Hard Day's Night, A (1964)

A Hard Day's Night (1964), directed by Richard Lester.

A nearly plotless day in the life. Wacky boy musicians drive their managers and screaming fans mad. Beautiful composition and plenty of tunes, like an early music video. Constant quips and funny business (example: John snorting from a Coke bottle). Some of it is pretty lame, but never mind, off to the next skit.

Message? Youth vs age? Given the example of Paul's "other grandfather", it's more like irreverent fun-lovers vs the blue meanies.

This is pretty irresistible even for skeptics. Beatlemania is an insidious affliction.

They are so young: the early train sequence might as well be on the Hogwarts Express. John, Paul, George and Ringo are 24, 22, 21 and 24 here. Vast, continuing changes after this, and it was all over six years later.

I've never read a history of the group or biographies of its members, so I don't know what was going on behind the scenes. They obviously had huge talent, but also skilled packaging. How much of what we see was natural, and how much designed? The nonthreatening combination of rebellion and smarm?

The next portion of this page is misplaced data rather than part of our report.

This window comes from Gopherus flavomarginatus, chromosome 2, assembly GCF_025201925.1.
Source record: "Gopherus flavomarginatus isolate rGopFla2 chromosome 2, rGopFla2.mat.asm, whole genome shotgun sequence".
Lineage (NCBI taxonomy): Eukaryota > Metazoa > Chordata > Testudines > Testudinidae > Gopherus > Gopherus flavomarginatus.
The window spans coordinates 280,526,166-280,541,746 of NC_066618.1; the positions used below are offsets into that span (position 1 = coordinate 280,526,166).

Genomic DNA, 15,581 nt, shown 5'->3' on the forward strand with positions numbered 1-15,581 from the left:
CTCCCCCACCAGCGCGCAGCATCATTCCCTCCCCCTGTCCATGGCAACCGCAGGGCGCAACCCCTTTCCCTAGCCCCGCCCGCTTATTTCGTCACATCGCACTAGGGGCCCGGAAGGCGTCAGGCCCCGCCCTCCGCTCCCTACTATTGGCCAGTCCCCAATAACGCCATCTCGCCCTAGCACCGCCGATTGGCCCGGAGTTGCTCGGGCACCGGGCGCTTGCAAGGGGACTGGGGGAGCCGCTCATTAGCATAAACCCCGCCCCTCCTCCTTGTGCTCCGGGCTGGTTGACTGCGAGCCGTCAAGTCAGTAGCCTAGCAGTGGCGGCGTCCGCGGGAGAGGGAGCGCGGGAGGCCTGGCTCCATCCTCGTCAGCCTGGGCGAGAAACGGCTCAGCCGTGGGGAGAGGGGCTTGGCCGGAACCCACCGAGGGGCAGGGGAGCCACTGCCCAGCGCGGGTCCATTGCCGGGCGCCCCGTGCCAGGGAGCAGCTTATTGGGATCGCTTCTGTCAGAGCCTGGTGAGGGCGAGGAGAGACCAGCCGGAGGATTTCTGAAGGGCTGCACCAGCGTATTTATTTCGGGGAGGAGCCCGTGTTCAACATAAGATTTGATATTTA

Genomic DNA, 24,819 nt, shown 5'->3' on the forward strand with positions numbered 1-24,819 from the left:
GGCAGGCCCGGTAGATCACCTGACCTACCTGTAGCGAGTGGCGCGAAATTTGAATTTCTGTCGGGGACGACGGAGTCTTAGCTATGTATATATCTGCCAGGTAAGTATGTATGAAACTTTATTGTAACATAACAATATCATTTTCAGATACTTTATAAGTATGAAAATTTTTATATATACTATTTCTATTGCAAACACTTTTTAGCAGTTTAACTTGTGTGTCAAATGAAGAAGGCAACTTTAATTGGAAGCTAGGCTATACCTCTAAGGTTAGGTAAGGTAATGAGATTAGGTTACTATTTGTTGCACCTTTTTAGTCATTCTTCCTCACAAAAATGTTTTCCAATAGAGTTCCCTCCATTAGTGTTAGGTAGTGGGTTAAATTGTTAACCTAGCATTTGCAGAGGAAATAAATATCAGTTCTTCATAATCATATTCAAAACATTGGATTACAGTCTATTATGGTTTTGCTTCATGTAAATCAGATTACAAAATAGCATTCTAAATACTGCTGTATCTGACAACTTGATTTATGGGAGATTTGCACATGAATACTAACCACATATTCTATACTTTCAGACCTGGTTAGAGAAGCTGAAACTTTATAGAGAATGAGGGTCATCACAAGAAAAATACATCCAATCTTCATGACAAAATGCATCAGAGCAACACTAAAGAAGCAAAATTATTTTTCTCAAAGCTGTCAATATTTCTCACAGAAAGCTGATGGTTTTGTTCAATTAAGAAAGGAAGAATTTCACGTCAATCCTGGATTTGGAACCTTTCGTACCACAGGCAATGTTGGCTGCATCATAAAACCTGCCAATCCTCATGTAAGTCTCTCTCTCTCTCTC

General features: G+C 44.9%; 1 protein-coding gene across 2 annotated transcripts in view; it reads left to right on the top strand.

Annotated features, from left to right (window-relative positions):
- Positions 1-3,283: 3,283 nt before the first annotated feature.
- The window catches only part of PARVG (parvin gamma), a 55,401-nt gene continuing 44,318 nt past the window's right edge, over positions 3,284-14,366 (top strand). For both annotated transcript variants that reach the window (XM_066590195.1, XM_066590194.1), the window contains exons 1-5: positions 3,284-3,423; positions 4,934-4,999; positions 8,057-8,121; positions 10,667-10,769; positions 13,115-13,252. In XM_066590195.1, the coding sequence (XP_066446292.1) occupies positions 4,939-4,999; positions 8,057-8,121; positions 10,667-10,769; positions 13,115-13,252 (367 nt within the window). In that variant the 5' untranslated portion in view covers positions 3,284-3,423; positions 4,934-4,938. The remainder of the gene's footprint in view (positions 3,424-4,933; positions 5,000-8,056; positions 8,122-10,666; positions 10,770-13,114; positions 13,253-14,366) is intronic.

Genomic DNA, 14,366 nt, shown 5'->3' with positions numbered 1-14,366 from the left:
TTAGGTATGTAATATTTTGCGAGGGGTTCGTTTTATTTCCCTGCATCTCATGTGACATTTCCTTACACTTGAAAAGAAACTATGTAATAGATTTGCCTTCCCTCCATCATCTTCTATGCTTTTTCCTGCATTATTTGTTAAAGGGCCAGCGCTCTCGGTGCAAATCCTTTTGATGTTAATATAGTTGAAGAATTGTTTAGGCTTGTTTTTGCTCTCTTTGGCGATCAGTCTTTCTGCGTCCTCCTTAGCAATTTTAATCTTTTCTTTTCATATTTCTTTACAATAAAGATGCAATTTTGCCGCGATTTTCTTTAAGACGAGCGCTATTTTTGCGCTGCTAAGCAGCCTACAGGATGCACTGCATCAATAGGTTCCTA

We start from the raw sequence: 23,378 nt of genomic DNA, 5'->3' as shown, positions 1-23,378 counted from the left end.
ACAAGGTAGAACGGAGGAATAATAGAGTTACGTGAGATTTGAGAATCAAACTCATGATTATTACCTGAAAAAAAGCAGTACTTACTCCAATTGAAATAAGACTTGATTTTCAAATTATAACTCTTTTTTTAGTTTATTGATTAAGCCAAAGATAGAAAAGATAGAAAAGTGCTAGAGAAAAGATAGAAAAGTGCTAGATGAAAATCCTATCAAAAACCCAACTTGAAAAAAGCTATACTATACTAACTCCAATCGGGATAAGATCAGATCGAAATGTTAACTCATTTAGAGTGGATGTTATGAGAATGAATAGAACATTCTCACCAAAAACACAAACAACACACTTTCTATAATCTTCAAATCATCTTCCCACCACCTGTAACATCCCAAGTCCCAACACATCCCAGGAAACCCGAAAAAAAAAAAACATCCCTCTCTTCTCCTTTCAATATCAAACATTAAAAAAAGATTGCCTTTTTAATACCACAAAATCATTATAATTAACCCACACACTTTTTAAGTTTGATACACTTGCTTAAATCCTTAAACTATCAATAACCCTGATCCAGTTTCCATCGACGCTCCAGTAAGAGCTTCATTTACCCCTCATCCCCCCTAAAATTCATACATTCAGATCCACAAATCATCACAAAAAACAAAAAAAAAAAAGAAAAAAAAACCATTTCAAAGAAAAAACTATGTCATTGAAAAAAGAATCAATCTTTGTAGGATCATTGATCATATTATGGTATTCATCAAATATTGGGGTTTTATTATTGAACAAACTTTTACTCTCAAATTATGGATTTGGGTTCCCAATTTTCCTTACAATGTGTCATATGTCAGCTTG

Already we see their designated characters:

I notice the ecstatic girl fans each pick one name to scream.

I don't remember Elvis in the 1950s, but I was here for other pop sensations: Madonna and Michael Jackson, for example. But I have never seen anything like The Beatles. They seemed to change everything.

Criterion Blu-ray with an excellent image. The commentary track has what seems like a couple dozen people; I didn't stick with it.